vəˈräɡō/: a woman of strength or spirit; a female warrior.

An Open Letter To The Subway

I’ve been riding you for some time now.

Your windows are like movie stills.

In the first scene, a homeless man sleeps off a drunk oblivion. He’s still, but you speed him away as I watch from the platform. What did Einstein say? The speed of light is finite, but we’re in two different spaces. I can’t pretend to totally understand that. Is that like the Doppler? If so, that’s cool. We’re hearing and seeing two completely different things at the same exact time.

In a second scene, a tired woman fresh off her second job is napping. I wonder what she’ll fix her kids for dinner when she gets home, her aching bones shuffling around the kitchen; a strong spirit and a weary body ready for bed only to get up again in six hours and do it all over again.

You are beautiful and grotesque. Everyone has entered you. You accept all for a few dollars and are far more entertaining than any night club.

I’ve run after you and told you to “fuck off” in the same breath. But you were warm when I needed you. You were creepy too. Inside your long tubes, I’ve clutched my purse closer. I’ve also given out my phone number. I’ve hugged friends who I hadn’t seen in years. I’ve walked through losing scratch tickets, sat in unfamiliar liquids, high-fived your conductors and gotten stuck in your gates to no avail. Sometimes I wish you wouldn’t welcome that guy with the backpack who does the funky chicken and starts laughing hysterically or the dude with the tattooed face that looks like he wants to gut me like a fish, but fortunately you have enough location spots so I can move around freely (unless it’s rush hour in which case I get to smell what the person next to me had for lunch).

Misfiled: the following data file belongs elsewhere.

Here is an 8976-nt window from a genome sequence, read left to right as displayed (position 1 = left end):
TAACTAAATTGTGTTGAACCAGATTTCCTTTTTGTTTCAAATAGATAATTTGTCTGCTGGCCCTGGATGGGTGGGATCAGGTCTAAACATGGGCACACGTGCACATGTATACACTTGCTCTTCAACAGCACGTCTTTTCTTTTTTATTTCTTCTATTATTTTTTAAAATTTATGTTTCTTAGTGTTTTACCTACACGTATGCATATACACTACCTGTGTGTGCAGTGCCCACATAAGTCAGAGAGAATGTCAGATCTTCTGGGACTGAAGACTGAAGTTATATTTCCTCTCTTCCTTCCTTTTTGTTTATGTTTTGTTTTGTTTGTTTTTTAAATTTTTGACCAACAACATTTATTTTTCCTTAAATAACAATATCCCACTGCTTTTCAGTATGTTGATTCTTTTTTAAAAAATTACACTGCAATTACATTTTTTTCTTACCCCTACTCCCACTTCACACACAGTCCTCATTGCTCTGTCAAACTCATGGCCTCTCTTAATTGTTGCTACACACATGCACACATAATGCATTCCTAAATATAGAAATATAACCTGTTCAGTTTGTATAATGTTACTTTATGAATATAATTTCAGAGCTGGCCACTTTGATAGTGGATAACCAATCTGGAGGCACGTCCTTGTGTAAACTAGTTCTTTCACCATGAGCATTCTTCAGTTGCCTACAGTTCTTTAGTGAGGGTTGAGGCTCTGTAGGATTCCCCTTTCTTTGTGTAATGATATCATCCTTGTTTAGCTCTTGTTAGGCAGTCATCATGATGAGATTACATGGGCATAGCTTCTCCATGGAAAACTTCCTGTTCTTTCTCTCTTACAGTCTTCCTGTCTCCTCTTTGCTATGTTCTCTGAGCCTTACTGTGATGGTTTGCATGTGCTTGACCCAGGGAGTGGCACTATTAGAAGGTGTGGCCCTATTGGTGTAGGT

I am drunk on your cinematics. I am invigorated by your underground haunts.

Everyone is reduced to humanity when they ride you. We all moan at the first announcement of “please expect moderate delays” and rise when you start moving again. Please, I wish you no more technical difficulties. Seriously, man.

A couple is making out like no one is watching in yet another scene. They are seated to the right of a punk kid with creeper shoes and plastic, purple hair extensions. The sun is dim down here. It is always night. I like the night. Night feels like it will never end.

A bunch of international students are giggling to themselves and another couple are discussing world politics. A woman’s eight-week old puppy is struggling to get at me. She apologizes for her puppy. I tell her to NEVER, EVER apologize for a puppy. She laughs.

So many people are riding you these days. I hope the government throws you some cheddar so you can get a little make-over. Maybe a shower and a pedicure?

Too much pressure on your back. We’re a lot a like. Been through a lot. Tough times, but we move forward somehow. We take our time, but we always resume.

Two skater kids jump off and that slam and spin sound of cement-hit is pure. What a feeling. On summer days, I’ll sweat on you, but I’m promised a breeze upstairs and upstairs is ever-changing.

You are my favorite improvisational, jazz piece. Syncopated off-beats. I have no idea what you’ll play next and I like that.

Change tracks if you like. I’m in your trance. Til’ next time–stay unpredictable. There’s too much monotony in the world anyway.

About Kristen Demesilda

Kristen Demesilda

Writer and Photographer for Virago Magazine, Kristen grew up listening to vinyl and highlighting the dictionary. Her work has appeared in IrockJazz.com, The East Harlem Journal, Boston’s Culturehive, the Ithacan and other publications. Her love of music cannot be eclipsed by her love of words. She’s been coined the “Akira Kurosawa of Blogs” by such people as herself. An aspiring musician, she has a serious penchant for peach-flavored anything, multi-tasking, slow-paced thrillers and dreams of going back to South America, laying on the beach, and drinking from a coconut.

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